The Community Collaborative Rain, Hail and Snow Network, or CoCoRaHS, is a network of volunteer weather observers in the United States, Canada, and the Bahamas that take daily readings of precipitation and report them to a central data store over the internet.
The network was started in 1997, in Larimer County, Colorado after a flash flood in Spring Creek killed five people and damaged structures in the city of Fort Collins, Colorado, including hundreds of millions of dollars in damage to the Colorado State University campus. The severity of the flood and its widespread spatial variability surprised meteorologists, and former assistant state climatologist for the state of Colorado, Nolan Doesken, asked for precipitation measurements from private citizens in the area. About 300 responded to his emergency request for data. Said Doesken later, "The results of the data showed that more than 14 in. (36 cm) of rain fell over southwest Fort Collins, the area where the flood waters originated, while less than 2 in. (5 cm) of rain fell only 3-4 mi (5-6 km) east. The enthusiastic interest shown by volunteers and the great value of the data verified the need for such a service, and CoCoRaHS was born."[dead link] The program was originally confined to Colorado (the first "Co" in "CoCoRaHS" stood for "Colorado" instead of "Community"), but began expanding to other states during the 2000s.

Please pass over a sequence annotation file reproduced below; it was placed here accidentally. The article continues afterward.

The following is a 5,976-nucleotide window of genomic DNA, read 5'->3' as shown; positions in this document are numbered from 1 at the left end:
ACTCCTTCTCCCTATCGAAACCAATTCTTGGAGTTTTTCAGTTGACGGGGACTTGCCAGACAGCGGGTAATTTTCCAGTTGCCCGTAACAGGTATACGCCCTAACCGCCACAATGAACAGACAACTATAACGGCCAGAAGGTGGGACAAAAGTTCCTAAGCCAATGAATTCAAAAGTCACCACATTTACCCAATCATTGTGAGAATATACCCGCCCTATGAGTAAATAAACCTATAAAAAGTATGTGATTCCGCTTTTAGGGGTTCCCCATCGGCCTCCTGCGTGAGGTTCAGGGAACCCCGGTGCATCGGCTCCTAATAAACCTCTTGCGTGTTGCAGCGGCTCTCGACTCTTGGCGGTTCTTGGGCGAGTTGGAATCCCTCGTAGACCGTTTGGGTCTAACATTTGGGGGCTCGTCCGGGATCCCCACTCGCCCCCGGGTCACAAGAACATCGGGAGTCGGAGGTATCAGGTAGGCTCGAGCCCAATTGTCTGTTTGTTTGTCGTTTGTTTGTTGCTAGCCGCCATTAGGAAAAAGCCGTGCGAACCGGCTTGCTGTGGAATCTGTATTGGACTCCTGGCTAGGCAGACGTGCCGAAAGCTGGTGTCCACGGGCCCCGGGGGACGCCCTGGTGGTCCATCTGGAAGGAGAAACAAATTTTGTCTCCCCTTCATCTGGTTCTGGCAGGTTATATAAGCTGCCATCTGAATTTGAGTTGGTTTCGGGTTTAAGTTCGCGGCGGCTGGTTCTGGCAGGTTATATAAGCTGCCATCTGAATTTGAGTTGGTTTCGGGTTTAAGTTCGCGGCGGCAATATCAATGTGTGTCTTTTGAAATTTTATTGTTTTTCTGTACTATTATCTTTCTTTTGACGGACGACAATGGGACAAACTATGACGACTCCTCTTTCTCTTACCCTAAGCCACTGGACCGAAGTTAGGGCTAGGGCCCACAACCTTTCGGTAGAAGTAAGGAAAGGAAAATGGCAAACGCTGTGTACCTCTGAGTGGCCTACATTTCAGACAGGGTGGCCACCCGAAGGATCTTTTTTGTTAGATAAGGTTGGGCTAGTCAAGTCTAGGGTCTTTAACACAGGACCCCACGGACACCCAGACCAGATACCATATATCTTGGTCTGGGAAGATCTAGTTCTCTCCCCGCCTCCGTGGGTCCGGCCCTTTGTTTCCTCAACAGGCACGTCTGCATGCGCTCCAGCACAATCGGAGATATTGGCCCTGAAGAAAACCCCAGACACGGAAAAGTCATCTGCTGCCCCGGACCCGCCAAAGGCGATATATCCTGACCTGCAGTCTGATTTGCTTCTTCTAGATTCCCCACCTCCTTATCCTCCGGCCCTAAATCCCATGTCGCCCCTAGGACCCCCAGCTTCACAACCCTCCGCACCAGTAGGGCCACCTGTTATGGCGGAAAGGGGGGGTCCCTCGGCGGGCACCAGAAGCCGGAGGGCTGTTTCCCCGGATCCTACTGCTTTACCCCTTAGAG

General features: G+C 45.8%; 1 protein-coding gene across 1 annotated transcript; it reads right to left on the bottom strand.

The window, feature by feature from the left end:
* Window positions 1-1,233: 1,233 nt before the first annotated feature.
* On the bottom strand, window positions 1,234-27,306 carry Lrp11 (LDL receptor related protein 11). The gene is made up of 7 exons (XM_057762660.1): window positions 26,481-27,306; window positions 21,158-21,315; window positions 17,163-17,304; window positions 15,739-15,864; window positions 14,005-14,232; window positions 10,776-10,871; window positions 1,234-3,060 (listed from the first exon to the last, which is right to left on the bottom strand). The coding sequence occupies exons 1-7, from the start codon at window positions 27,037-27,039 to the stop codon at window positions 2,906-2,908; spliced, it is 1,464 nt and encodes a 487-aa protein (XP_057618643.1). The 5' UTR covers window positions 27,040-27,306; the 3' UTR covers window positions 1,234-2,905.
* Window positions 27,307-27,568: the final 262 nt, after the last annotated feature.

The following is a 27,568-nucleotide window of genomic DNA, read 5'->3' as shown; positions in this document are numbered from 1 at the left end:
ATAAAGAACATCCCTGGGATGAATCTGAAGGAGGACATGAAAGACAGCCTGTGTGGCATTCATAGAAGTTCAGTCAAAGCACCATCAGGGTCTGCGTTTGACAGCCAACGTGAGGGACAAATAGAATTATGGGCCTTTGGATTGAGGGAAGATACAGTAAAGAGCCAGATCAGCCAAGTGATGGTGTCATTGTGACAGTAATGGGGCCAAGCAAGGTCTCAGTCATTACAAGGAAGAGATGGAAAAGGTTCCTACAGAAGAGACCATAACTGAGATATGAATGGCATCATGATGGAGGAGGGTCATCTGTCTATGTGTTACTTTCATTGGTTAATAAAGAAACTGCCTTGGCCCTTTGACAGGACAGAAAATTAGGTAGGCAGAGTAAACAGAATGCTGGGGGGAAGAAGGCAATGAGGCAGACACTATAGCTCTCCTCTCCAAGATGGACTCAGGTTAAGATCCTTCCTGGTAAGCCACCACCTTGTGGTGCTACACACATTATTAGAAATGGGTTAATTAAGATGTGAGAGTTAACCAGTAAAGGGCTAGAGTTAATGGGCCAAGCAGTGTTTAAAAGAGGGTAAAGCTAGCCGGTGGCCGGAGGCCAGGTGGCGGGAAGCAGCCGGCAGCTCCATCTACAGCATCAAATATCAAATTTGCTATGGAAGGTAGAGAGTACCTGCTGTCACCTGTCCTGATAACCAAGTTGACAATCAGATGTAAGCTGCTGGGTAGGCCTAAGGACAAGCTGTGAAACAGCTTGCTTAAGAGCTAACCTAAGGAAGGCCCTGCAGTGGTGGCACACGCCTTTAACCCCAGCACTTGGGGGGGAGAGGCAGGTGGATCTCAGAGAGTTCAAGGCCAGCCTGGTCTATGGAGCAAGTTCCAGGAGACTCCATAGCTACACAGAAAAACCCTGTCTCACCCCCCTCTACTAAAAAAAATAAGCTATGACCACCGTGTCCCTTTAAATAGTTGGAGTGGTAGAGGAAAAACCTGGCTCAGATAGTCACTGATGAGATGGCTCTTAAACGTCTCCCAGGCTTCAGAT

CoCoRaHS is used by a wide variety of organizations and individuals. The National Weather Service (NWS), other meteorologists, hydrologists, emergency managers, city utilities (water supply, water conservation, storm water), transportation departments, insurance adjusters, the USDA, engineers, mosquito control, ranchers and farmers, outdoor & recreation interests, teachers, students, and neighbors in the community are examples of people who use CoCoRaHS data.
A similar program, the Significant Weather Observing Program (SWOP), was begun independently in around the year 2000 by the National Weather Service Lincoln, Illinois. CoCoRaHS data supplements the more rigorous data from the national program with increased spatial and temporal resolution. Real-time data is also provided by the Citizen Weather Observer Program (CWOP), whose users operate weather stations that automatically report over the internet, and which supplements the more rigorous data reported by formal surface weather observation stations. The earliest and thus critically important for its long-term historical record from respective locations is the Cooperative Observer program of manually recorded daily summaries.
The National Oceanic and Atmospheric Administration (NOAA) and the National Science Foundation (NSF) are major sponsors of CoCoRaHS and the Bureau of Land Management (BLM) is also a partner. Other organizations have contributed either financially, and/or with supplies and equipment. Many other organizations and individuals have also pitched in time and resources to help keep the network up and running.
As of 2015 all fifty states, the District of Columbia, and the Commonwealth of Puerto Rico participate in CoCoRaHS. The CoCoRaHS Canada network began in Manitoba in December 2011 following a massive flood in that province. As of 2014, the network had expanded to the Canadian provinces of Alberta, British Columbia, Manitoba, New Brunswick, Newfoundland and Labrador, Nova Scotia, Ontario, Prince Edward Island, Quebec, and Saskatchewan. There were over 20,000 participants as of March 2015.